The US debt crisis shows no signs of resolution as Tuesday's deadline to raise the debt ceiling draws closer.
Late last night, the Republican-controlled House of Representatives finally approved a bill to raise the debt ceiling in return for $22bn spending cuts. It was immediately rejected by the Democratic-controlled Senate.
The frenzied series of votes has highlighted not only the profound partisan division between Democrats and Republicans; it has also laid bare the deepening rift within the Republican party. On Thursday, the Republican leader in the House, John Boehner, was forced to abandon a vote on his bill to avoid a humiliating defeat by hardline Tea Party conservatives.
While this chaos in the Republican ranks temporarily looked like it could strengthen Barack Obama's position, as the Tuesday deadline looms, the situation does not look good for anyone. We can expect the fast-paced political manoeuvres to continue as each party tries to make their plan more acceptable to the other side, while also keeping their own hardliners on side.
Obama, who entered the debt ceiling debate calling for a "clean" increase with no spending cuts attached, has made significant concessions, accepting deep cuts to state-run health and pension schemes.
This is a crisis that threatens the entire global economy. The International Monetary Fund has already warned the US that a continued impasse risks reigniting Europe's debt crisis. Even if a bill is rushed through, it is possible that we have not seen the last of it.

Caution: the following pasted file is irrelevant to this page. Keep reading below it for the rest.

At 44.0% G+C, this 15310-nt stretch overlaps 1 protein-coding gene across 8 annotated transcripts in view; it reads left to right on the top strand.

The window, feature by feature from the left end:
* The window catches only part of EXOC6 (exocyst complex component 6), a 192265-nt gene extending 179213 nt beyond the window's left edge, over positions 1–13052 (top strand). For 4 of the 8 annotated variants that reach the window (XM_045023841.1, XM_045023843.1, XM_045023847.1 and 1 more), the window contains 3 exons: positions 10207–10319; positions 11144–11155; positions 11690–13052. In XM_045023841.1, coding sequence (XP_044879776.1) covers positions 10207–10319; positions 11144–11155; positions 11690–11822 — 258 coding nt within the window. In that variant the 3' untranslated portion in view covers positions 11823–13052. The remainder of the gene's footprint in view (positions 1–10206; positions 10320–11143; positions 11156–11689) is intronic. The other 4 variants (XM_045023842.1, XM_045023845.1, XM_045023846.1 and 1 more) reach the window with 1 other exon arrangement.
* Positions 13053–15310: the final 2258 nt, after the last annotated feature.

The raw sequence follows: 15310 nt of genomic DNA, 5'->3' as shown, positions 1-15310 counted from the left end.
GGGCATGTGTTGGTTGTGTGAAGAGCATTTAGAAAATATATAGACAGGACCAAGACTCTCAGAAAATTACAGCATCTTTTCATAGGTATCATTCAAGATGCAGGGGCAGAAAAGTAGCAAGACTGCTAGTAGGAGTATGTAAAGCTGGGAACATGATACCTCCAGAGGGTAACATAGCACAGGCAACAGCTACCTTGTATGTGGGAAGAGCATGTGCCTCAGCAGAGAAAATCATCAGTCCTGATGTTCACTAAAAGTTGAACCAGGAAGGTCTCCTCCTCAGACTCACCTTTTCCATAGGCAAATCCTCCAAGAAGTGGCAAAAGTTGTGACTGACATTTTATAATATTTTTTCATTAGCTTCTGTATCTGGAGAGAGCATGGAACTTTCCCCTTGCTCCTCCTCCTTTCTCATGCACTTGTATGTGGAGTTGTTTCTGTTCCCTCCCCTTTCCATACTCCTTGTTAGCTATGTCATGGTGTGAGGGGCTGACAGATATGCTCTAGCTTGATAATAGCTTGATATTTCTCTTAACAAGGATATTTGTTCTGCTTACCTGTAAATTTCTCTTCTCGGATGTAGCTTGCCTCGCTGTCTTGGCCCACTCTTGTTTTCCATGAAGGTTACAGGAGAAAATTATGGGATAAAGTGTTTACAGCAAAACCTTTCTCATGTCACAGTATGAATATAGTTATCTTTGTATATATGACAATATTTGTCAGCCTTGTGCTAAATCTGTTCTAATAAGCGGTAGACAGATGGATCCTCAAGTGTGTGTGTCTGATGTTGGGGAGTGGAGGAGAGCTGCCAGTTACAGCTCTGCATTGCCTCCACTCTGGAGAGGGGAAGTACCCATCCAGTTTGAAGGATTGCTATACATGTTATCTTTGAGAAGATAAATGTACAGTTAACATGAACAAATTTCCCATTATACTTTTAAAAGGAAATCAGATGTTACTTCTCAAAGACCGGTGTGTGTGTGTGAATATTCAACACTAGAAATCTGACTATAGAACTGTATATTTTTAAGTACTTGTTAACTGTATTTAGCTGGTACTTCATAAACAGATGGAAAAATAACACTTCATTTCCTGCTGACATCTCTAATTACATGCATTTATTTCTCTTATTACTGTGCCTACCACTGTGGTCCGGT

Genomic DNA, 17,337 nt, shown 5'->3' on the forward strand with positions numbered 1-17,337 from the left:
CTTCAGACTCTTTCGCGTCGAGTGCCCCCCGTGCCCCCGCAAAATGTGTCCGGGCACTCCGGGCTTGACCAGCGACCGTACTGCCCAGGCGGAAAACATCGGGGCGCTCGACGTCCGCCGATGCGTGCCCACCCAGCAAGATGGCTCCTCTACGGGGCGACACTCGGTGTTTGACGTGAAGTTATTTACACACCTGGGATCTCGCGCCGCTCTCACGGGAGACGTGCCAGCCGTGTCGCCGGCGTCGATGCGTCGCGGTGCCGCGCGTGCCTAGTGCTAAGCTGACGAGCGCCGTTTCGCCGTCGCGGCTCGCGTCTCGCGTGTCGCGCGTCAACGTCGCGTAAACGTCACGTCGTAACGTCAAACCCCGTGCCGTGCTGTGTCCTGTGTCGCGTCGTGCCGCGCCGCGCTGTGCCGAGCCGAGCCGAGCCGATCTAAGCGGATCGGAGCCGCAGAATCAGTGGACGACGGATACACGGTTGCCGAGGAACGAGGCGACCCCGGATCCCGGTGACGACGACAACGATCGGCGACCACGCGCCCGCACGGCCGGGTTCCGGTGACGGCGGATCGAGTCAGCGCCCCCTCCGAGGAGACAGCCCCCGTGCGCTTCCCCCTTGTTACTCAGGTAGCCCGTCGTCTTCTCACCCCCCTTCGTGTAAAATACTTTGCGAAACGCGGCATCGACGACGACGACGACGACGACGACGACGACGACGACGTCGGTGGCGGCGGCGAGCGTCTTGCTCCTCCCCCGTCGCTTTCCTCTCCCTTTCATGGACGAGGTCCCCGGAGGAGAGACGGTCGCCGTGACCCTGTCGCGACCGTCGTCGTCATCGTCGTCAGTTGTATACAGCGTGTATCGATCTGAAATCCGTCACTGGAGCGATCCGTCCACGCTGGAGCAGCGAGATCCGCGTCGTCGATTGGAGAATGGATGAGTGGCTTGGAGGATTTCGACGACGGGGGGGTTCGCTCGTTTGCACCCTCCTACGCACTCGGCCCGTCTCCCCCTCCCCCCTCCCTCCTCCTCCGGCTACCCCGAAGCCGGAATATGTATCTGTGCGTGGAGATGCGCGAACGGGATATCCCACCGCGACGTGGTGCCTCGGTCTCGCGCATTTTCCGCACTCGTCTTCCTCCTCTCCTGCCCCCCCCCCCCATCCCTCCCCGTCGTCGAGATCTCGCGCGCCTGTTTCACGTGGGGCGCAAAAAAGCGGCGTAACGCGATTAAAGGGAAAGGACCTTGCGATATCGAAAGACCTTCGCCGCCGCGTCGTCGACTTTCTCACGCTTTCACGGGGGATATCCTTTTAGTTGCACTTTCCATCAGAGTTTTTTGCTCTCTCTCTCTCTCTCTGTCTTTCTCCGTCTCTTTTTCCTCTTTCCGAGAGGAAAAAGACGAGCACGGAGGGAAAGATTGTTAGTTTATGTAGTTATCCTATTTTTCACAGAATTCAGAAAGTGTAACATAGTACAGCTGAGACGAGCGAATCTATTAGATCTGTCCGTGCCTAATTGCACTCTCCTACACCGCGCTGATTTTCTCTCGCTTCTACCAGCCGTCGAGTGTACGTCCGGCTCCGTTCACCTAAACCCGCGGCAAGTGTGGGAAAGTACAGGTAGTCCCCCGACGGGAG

It is also a crisis that threatens to derail Obama's presidency. The Democratic Senate leader, Harry Reid, has promised a vote on a new deficit-reduction proposal which will incorporate parts of a "back up plan" initially proposed by Mitch McConnell, a Republican Senator. "Unless there is a compromise or [Republicans] accept my bill we're headed for economic disaster," said Reid, who is seeking a vote on this proposal today. According to the Huffington Post, some centrist Republicans may be willing to back the bill.
The two proposals have much in common, the crucial difference being that in the Democratic Senate version, Obama would be given the $2.5 trillion debt increase in one step, rather than the three steps suggested by the Republican bill. This would prevent a hugely damaging second debt crisis during an election year. Democrats are worried with good reason -- a recent Pew poll contains worrying results for Obama.
Disastrous growth figures -- the US grew at an annual rate of just 1.3 per cent in the three months to June -- will do nothing to help. Obama needs nothing short of a miracle on the economy, and this crisis has laid bare the extent to which he is held hostage by the Republican control of the House. If the GOP selects a plausible candidate for 2012, the president will have a very serious fight on his hands.